Dale Carnegie said, "Be hearty in your approbation and lavish in your praise." It means giving pats on the back and just focusing on the positive—and that's what Abnormal does. So many job descriptions tout "work-life balance" and "great culture", but the reality is most other companies don’t actually prioritize either of those. At Abnormal, leadership walks the walk and talks the talk. They genuinely stand behind what they say.
One thing I especially appreciate is the "improving 1% every day" mentality and also the culture of sharing. On the engineering team, we have a demo hour every week where people are invited to share something they’re working on or some improvement they’ve made to our system.
I appreciate the opportunity to hear about other moving parts in our system because you learn so much. I feel like I’ve learned so much about how people work, and it's just been such an enjoyable time for me. The company culture and the engineering culture here are really great, and this is what I was looking for.
I think sometimes engineers of a certain profile, especially those coming from big tech, are hesitant to join a smaller company. They want to make sure there are still things to do and that it’s not too late to have an impact.
So if you’re an engineer who’s interested in working on solving problems on the cutting edge of technology, you should apply. It is absolutely not too late to join at all. There is still a ton of stuff that needs to get done.
That’s a really good callout. With a tech startup, it can feel like you either join when it’s two people in a garage or it’s 10,000 employees, and there’s no in-between. And the belief is that it’s only at that stage of two people in a garage where there are interesting things to work on; otherwise, there’s nothing at all.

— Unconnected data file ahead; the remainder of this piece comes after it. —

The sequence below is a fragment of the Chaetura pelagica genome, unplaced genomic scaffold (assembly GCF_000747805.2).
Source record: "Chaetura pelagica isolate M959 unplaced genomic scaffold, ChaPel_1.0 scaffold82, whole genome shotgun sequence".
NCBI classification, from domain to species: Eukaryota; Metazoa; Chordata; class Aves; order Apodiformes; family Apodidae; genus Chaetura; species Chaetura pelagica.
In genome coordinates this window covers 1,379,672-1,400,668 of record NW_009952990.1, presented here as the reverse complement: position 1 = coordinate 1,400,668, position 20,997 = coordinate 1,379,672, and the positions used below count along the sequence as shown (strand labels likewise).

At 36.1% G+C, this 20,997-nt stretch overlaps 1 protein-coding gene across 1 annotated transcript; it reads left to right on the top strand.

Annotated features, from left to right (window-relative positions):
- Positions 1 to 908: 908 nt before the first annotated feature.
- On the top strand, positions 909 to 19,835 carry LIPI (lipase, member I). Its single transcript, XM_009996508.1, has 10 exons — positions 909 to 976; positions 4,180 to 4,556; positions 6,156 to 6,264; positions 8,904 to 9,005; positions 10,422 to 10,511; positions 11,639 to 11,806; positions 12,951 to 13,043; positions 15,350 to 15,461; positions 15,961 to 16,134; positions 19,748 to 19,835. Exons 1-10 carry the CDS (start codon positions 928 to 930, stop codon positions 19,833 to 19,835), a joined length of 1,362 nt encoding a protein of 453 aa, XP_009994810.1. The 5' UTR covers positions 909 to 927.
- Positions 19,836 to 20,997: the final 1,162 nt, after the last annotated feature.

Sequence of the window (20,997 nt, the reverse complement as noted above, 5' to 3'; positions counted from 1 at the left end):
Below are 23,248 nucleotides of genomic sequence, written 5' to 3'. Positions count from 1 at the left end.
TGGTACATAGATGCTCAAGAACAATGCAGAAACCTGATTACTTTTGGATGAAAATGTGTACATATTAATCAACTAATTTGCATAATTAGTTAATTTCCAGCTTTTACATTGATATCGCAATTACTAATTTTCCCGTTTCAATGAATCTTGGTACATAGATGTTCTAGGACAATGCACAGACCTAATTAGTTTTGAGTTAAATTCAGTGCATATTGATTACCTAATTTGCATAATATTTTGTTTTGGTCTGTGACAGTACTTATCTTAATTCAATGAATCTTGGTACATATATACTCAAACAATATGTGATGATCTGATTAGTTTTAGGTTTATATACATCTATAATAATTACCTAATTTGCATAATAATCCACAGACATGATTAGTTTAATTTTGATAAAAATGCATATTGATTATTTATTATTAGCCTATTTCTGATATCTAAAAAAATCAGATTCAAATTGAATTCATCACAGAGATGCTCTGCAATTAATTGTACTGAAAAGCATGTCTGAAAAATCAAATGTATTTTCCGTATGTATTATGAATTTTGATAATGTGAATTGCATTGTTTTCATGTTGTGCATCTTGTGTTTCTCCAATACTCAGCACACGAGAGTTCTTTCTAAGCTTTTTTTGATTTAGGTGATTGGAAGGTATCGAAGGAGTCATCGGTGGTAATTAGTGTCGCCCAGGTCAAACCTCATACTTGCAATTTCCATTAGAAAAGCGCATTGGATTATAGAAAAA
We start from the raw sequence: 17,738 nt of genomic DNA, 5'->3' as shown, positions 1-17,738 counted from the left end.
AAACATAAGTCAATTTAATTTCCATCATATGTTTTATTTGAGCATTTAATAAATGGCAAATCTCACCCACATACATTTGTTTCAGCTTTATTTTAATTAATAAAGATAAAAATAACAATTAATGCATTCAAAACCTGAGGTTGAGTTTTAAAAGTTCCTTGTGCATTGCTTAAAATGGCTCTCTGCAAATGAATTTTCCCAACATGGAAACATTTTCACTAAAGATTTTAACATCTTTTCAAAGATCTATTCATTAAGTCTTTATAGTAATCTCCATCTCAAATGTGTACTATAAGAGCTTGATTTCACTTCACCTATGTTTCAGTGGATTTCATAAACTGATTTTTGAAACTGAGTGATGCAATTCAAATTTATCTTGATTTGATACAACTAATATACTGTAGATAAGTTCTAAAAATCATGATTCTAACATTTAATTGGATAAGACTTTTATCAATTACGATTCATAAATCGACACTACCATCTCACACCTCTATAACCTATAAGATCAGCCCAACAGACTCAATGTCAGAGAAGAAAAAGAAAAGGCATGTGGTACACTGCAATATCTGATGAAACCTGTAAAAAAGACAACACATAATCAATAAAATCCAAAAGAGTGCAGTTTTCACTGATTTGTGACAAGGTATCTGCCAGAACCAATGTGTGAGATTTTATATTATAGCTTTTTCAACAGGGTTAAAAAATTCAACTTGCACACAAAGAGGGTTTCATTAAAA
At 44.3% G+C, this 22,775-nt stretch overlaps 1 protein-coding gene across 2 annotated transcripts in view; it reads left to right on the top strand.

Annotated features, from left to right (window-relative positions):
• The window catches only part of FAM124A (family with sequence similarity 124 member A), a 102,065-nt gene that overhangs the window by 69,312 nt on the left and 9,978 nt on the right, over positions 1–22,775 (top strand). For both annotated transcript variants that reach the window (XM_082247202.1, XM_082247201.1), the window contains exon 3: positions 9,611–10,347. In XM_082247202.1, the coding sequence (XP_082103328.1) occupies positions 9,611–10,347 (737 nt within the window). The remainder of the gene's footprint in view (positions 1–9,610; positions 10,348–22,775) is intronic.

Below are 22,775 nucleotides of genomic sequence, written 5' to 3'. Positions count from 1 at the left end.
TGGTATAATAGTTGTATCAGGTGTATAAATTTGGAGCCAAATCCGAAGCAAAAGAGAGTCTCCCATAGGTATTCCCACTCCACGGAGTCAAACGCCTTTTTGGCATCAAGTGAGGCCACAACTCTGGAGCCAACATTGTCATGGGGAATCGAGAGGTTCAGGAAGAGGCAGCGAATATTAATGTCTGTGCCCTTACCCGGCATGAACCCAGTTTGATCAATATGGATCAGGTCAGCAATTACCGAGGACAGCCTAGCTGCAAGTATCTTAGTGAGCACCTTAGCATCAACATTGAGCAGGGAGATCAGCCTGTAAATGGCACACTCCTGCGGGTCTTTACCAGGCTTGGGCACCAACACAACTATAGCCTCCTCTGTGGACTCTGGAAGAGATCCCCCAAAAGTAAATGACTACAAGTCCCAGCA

At Abnormal, there are still plenty of interesting things to do, and I don’t foresee that changing anytime soon.
Recruiting at Abnormal
As a startup with an employee-first model, Abnormal is dedicated to supporting every member of our workforce at every stage—even before they’ve officially joined the team! Of course, being a fast-growing, younger company, we’re still learning and improving. But as we evolve and adjust our hiring strategies, we will never overlook the fact that at the center of the recruiting process are real people who are volunteering their time and energy to us.
We recognize that successful recruiting is a lot like matchmaking. We need to consider both what candidates are looking for and what we can offer. From there, we need to understand what an individual candidate values most and ensure we as a company are crystal clear on what we value. Then, we need to commit to making sure those things align along the way so the company can support each employee to do their best work.
If you’re ready for your next challenge and want to be a part of our mission to stop cybercrime, visit our Careers page and browse our open roles!
See the Abnormal Solution to the Email Security Problem
Protect your organization from the full spectrum of email attacks with Abnormal.